According to recent reports, a developer from the Ethereum scaling project, Optimism, has just won a $2 million prize. He found a very significant bug that would allow hackers to emit as many ethers as they desire.
Ethereum is a decentralized platform that runs smart contracts. It is an open-source, public, blockchain-based distributed computing platform featuring smart contract functionality.
Earlier this month, the bug was eliminated, but previously it could have allowed hackers to create as much ether as they would like. This would be bad news for investors, as it could negatively impact the ether rate. Programmer Jay Freeman found the vulnerability.
Freeman wrote an extensive blog post explaining how the bug will allow an attacker to replicate money on any chain using the ‘OVM 2.0’ fork. For his efforts, Freeman is awarded one of the most significant bug detection awards to date, earning as much as $2,000,042.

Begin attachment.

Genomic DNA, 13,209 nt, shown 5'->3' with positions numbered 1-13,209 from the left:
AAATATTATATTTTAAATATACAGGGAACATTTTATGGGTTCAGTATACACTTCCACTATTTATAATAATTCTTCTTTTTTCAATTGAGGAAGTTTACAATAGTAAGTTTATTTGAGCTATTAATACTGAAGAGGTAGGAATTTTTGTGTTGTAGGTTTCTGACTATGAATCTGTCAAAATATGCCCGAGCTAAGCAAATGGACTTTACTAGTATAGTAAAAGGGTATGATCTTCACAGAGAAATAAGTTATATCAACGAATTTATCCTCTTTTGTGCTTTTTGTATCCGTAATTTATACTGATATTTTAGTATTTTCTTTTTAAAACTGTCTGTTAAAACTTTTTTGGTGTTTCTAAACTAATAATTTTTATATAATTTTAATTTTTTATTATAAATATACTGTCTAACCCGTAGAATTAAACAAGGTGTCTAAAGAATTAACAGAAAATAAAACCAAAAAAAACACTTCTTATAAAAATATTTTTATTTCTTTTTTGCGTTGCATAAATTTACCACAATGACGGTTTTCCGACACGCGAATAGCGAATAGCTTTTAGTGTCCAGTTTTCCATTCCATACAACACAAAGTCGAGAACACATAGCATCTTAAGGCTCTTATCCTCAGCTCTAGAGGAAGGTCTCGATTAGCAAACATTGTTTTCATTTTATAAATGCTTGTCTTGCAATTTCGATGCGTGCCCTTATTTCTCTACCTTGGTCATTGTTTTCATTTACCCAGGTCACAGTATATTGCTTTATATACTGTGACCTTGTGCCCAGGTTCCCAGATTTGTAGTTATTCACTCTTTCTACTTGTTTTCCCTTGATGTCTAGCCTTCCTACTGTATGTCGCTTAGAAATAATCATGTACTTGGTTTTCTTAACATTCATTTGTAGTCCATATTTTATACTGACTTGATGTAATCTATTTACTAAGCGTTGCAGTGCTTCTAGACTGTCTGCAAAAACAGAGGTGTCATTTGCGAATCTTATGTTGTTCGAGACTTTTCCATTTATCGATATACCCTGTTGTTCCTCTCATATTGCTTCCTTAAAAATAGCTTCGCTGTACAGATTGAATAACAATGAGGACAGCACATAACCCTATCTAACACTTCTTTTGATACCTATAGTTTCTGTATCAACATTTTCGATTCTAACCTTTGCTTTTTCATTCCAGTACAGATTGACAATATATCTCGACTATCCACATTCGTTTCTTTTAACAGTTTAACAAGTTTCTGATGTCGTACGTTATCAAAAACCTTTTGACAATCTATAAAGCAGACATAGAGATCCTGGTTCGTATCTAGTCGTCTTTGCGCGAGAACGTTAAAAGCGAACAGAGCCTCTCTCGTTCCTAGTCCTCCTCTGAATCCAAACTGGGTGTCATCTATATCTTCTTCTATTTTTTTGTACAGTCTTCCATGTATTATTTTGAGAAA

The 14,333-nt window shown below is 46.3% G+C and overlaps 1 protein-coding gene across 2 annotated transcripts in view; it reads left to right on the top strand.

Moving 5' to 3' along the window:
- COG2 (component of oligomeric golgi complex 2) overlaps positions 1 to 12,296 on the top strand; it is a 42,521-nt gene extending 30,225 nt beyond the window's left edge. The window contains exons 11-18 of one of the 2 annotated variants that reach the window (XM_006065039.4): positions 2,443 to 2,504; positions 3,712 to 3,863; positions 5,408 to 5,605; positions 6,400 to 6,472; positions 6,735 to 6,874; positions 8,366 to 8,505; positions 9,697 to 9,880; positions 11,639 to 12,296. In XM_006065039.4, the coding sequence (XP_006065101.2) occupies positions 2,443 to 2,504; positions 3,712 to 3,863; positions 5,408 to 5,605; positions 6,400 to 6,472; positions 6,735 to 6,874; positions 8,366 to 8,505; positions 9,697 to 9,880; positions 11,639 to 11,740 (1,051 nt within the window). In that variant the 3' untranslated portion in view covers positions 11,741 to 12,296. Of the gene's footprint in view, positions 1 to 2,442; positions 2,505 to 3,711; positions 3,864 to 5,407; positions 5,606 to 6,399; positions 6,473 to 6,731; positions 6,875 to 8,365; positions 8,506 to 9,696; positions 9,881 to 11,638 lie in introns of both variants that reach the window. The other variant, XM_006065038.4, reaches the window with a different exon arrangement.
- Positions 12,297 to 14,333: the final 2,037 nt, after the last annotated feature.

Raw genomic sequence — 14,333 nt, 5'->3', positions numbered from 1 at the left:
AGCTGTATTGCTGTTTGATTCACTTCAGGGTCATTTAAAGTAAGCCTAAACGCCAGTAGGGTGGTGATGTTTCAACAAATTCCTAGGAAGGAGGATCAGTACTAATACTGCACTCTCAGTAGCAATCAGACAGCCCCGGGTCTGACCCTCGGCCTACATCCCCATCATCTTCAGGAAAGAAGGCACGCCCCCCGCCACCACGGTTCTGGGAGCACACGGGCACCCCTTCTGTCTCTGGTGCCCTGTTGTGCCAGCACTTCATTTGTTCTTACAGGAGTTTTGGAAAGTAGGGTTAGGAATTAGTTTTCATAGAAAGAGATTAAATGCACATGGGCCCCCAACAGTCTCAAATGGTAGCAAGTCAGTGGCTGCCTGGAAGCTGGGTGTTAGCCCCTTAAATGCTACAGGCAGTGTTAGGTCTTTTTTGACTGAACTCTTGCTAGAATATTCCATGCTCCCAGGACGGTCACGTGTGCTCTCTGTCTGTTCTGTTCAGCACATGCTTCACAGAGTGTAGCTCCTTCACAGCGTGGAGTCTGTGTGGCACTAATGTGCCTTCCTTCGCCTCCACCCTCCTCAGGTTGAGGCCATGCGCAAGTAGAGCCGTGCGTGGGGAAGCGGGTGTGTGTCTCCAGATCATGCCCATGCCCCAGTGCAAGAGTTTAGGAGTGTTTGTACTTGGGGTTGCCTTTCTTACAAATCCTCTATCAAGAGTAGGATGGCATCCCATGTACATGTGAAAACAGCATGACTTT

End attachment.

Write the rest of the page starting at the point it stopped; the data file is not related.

Optimism said it was possible to create Ethereum using this bug by repeatedly running the SELF-DESTRUCT opcode on a contract that maintained Ethereum’s equilibrium.
Optimism’s Kovan and Mainnet networks have been updated to include the fix.Dev team said.
It’s also important to note that at the end of last year, Optimism removed their allowlist, making it easier for developers to detect and fix potential errors in the Optimism network. Before, the network was only open to specific applications such as Uniswap and Synthetix.